You know you live in a small town
when the majority of your playground equipment
came from a farm.
I’ll give you a tour of the space
and what I remember.
It might remind you
of where you used to play
as a kid.
Top right: tractor tires on edge. Imagine three enormous tractor tires standing upright and partially buried in the ground. Each tire touching one another to create a tunnel of sorts. With the tire walls hollow, we could wiggle our way inside and shimy ourselves up, until we were looking down at the kids passing below us.
Below the set of three tires (in the drawing), you will see what looks like four Cheerios. They were also enormous tractor tires. They rested on their sides and made the perfect place to play tag. It was fun to run around, up high above the ground. We would quickly try to escape who was it by running to the outside edge of a tire without falling off. Jumping into the middle meant that you were safe. We didn’t play there after it rained. The insides became filled with water. (Note: this may not be the exact place where they sat on the property. I’m now wondering if they were to the left of the three tires. Regardless, they did exist and they were awesome.)
Middle: The Tunnel. I dubbed this one “the tunnel of love” after an infamous kiss between two kids in my class. I won’t name names. It was a huge piece of culvert I think. Solid metal pieces were bolted together to form a long winding tube. A thin metal ladder was attached to each end. It was cool inside and the sounds of our footsteps reverberated off the walls. We liked to play tag here too – quickly running through the tunnel to get away or pulling ourselves up the ladder to run along the top. I remember sliding off the curved walls if we didn’t think we’d make it to the ladder in time. We didn’t want to be it.
Far left: The round-a-bout was the best part of the schoolyard. I remember running as fast as we could, around and around to build up speed, until we could no longer keep up. We would throw ourselves onto the spinning top. Kids would get flung off, their bodies rolling across the sand and grass. The best part was trying to sit at the edge, holding onto the railing for dear life. Your hands would slowly slip and eventually you too would find yourself on the ground.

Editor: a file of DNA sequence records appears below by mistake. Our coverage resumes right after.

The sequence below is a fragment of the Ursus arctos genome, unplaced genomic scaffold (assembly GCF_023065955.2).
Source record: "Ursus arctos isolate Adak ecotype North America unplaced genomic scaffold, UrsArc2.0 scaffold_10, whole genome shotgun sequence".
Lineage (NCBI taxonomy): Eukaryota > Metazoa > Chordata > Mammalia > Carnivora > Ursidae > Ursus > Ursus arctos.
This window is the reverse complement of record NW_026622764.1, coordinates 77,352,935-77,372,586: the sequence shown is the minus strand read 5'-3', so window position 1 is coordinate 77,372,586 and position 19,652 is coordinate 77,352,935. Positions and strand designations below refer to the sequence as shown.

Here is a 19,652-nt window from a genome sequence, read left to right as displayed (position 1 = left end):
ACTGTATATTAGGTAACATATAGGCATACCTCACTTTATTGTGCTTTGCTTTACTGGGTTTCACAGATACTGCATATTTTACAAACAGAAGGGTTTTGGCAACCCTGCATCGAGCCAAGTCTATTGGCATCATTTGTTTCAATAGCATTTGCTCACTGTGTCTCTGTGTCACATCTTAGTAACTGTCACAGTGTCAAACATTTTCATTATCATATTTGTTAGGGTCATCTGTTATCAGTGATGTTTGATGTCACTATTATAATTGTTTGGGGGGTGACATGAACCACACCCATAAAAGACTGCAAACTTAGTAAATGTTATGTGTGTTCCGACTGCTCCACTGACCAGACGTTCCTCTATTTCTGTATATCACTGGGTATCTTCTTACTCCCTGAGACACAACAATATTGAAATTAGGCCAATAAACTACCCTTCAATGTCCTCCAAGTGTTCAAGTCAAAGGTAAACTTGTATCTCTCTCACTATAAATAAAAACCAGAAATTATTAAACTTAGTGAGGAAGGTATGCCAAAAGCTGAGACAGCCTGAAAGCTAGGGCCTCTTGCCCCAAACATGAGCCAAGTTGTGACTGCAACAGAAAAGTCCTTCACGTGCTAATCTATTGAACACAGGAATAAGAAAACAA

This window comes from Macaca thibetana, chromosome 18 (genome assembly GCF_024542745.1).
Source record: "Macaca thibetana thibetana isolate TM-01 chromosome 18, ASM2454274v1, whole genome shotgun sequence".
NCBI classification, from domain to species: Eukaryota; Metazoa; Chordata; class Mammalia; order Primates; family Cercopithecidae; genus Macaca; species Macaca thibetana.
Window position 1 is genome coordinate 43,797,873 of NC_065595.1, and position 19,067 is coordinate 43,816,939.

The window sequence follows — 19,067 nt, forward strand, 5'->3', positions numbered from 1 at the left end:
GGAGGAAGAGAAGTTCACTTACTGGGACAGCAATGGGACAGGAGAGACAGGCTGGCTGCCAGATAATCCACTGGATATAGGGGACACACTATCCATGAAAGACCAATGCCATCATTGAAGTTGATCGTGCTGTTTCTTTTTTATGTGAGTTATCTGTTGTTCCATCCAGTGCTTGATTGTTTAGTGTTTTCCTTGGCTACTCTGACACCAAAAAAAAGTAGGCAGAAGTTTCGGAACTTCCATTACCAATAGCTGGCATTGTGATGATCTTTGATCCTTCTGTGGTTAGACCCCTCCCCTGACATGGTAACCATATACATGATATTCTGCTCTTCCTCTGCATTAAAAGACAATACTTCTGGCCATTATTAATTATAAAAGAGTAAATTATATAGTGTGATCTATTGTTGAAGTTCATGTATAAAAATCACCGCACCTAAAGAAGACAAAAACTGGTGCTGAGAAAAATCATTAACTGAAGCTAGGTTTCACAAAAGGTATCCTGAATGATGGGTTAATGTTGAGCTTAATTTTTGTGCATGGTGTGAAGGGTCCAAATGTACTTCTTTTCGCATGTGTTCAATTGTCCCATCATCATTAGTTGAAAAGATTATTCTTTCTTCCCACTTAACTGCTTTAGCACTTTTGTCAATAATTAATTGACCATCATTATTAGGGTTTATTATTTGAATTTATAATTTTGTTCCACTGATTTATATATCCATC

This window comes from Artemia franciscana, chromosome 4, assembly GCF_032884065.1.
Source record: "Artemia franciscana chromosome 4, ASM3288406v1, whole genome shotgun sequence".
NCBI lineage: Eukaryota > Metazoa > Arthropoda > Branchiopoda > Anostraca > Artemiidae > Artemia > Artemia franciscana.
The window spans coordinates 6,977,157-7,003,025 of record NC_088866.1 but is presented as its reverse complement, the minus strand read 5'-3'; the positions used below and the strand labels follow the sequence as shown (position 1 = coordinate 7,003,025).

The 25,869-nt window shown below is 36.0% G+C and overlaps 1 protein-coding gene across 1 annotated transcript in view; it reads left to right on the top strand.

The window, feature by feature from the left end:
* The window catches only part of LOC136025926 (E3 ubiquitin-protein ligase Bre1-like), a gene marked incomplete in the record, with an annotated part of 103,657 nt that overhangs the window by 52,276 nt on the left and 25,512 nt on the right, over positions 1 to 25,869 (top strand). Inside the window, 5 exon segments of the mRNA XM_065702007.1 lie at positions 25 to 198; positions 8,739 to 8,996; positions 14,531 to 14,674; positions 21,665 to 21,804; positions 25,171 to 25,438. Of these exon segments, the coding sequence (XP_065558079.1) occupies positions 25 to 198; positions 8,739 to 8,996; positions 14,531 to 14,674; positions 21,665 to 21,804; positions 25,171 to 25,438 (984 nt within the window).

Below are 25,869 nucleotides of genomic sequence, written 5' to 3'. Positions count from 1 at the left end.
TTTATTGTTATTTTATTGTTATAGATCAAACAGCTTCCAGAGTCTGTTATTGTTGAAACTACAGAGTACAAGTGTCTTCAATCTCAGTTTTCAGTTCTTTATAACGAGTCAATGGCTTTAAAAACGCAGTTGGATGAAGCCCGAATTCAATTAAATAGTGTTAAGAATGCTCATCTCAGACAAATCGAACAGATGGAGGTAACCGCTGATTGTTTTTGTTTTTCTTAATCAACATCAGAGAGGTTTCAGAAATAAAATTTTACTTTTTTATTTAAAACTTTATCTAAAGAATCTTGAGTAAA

Along the left, near the spine of the notebook: Our playground sat on the top of a hill. Walking over towards the edge, you could see a narrow creek winding its way towards the bottom. It wasn’t a little creek that you could step through. It was one that rushed in the spring and we were warned to stay away from. A girl in my class was once pushed in by the boys (not being mean, more flirting), and I remember it being up past her waist.
In the winter, the hill was amazing for sliding. It was steep and the snow was quickly packed into smooth paths that you could fly down. As kids, we would bring our crazy carpets to school. Bins sat near the coat racks to hold our blue plastic sleds, rolled up and damp from the wet snow.
During the lunch hour, we were allowed to cross the wooden bridge that stretched across the creek. On the other side was an even bigger hill. Teachers would supervise us on the other side and watch as we tried to fly over huge bumps. The only rule – no GTs or flying saucers.
In the spring, most of our time was spent in front of the school or out in the baseball diamonds. The stretch of land between the front of the school and the parking lot, was dotted with pockets in the dirt – little basins used in very serious marble games. I remember having my own set of marbles and never wanting to play with any of my cat’s eyes (the clear marbles with a swirl of colour inside). I would always play with the ugly white ones that I wouldn’t be upset to lose.
Spring also meant skipping on the tarmac. Learning how to double dutch with the girls and chanting songs…
Apples, peaches, pears and plums,
Jump out when your birthday comes,
Is it January, February, March, April, May, June,
July, August, September, October, November, December
We could hear the repetitive slap of the rope against the tarmac, and tried to watch for our moment to jump in or out.
The ground was covered in chalk hopscotch grids
and recess always felt like it flew by.
The bell signaled the end of our play
and we quickly ran for the metal double doors
to our classrooms.
My childhood schoolyard.